Posted by: gregboyko | March 11, 2011

Earthquakes, Tsunamis, and God

The 8.9 magnitude earthquake that hit Japan on March 11, 2011 is one of the largest on record in the last 100 years. Anyone who’s viewed the photos and video footage coming from Japan has seen a brief glimpse of just how devastatingly violent this planet Earth can sometimes be.

With an official death count in the hundreds, and which will undoubtedly climb into the thousands, Japan is experiencing a natural disaster of massive proportions. Lives have been lost, and the lives of many survivors will be changed forever.

And amidst all this, many people ask questions like “where is God?” or “how could God let this happen?” Big questions, and the answers could have a dramatic impact on one’s life outlook.

I happened to see a tweet today that summarized how a lot of people view God and Christians:

Hey guys, just got back from Japan… they are STOKED about all those prayers. Totally fixing everything.

Now I don’t know the individual that posted this tweet, but clearly he believes prayer is useless, and I can also speculate (fairly safely) that he doesn’t have much respect for Christians or for God. But he has a point: what the people of Japan (or any other people suffering from a devastating disaster) need right now is to see God through the actions of His people. While it’s nice to know that someone is praying for you when you’re hurting, it can be even more important to have one’s immediate needs met.

A faith that is not strong enough to influence one’s actions is no faith at all.

When Jesus ministered on this same violent earth nearly 2000 years ago, His ministry was one of caring, expressed not through prayer (although that was part of it), but primarily through meeting the needs of the people he encountered. He asks us to do the same.

In Matthew 25 Jesus said:

34 “Then the King will say to those on his right, ‘Come, you who are blessed by my Father; take your inheritance, the kingdom prepared for you since the creation of the world. 35 For I was hungry and you gave me something to eat, I was thirsty and you gave me something to drink, I was a stranger and you invited me in, 36 I needed clothes and you clothed me, I was sick and you looked after me, I was in prison and you came to visit me.’

Jesus could just as well have said “My home was destroyed by a Tsunami, and you helped me get back on my feet”.

37 “Then the righteous will answer him, ‘Lord, when did we see you hungry and feed you, or thirsty and give you something to drink? 38 When did we see you a stranger and invite you in, or needing clothes and clothe you? 39 When did we see you sick or in prison and go to visit you?’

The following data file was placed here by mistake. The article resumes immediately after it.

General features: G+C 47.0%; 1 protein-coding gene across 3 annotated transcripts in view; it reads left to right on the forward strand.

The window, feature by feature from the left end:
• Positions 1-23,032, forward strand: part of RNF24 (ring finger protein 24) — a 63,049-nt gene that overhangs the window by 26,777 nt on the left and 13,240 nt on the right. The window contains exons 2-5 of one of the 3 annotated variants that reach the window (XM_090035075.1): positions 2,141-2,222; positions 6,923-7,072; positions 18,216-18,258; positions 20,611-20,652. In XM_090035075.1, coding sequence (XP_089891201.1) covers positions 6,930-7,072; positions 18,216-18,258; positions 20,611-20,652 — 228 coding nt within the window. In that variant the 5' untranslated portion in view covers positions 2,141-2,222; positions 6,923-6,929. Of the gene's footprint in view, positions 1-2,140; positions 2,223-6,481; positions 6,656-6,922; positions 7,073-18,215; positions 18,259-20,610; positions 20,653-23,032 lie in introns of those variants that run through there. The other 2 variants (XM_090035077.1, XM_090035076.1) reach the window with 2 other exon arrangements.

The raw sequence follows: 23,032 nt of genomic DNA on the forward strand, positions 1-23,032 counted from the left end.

40 “The King will reply, ‘Truly I tell you, whatever you did for one of the least of these brothers and sisters of mine, you did for me.’

The bottom line is that we as Christians need to follow Christ’s example—we must meet the needs of those who are are in need.

In James 2, we read:

14 What good is it, my brothers and sisters, if someone claims to have faith but has no deeds? Can such faith save them? 15 Suppose a brother or a sister is without clothes and daily food. 16 If one of you says to them, “Go in peace; keep warm and well fed,” but does nothing about their physical needs, what good is it? 17 In the same way, faith by itself, if it is not accompanied by action, is dead.

This passage in James conveys the same sentiment shown in the tweet I quoted above. If James had been more sarcastic, and had he lived in our time, he might have tweeted something similar.

James also says in Chapter 4, verse 17:

17 If anyone, then, knows the good they ought to do and doesn’t do it, it is sin for them.

My point is that no one—not even for a moment—should think that because they are “praying” for someone in need that they are not also responsible for doing what they can to meet those needs.

A faith that is not strong enough to influence one’s actions is no faith at all.

So when someone asks, “where is God?”, the answer is that He is seen through the actions of His people.

Do you have a faith that matters? A faith that is strong enough to influence your actions?

A faith that is not strong enough to influence one’s actions is no faith at all.

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Responses

  1. Well written Greg! By coincidence, I have a page by exactly the same title! …….Keep on Blogging for God!


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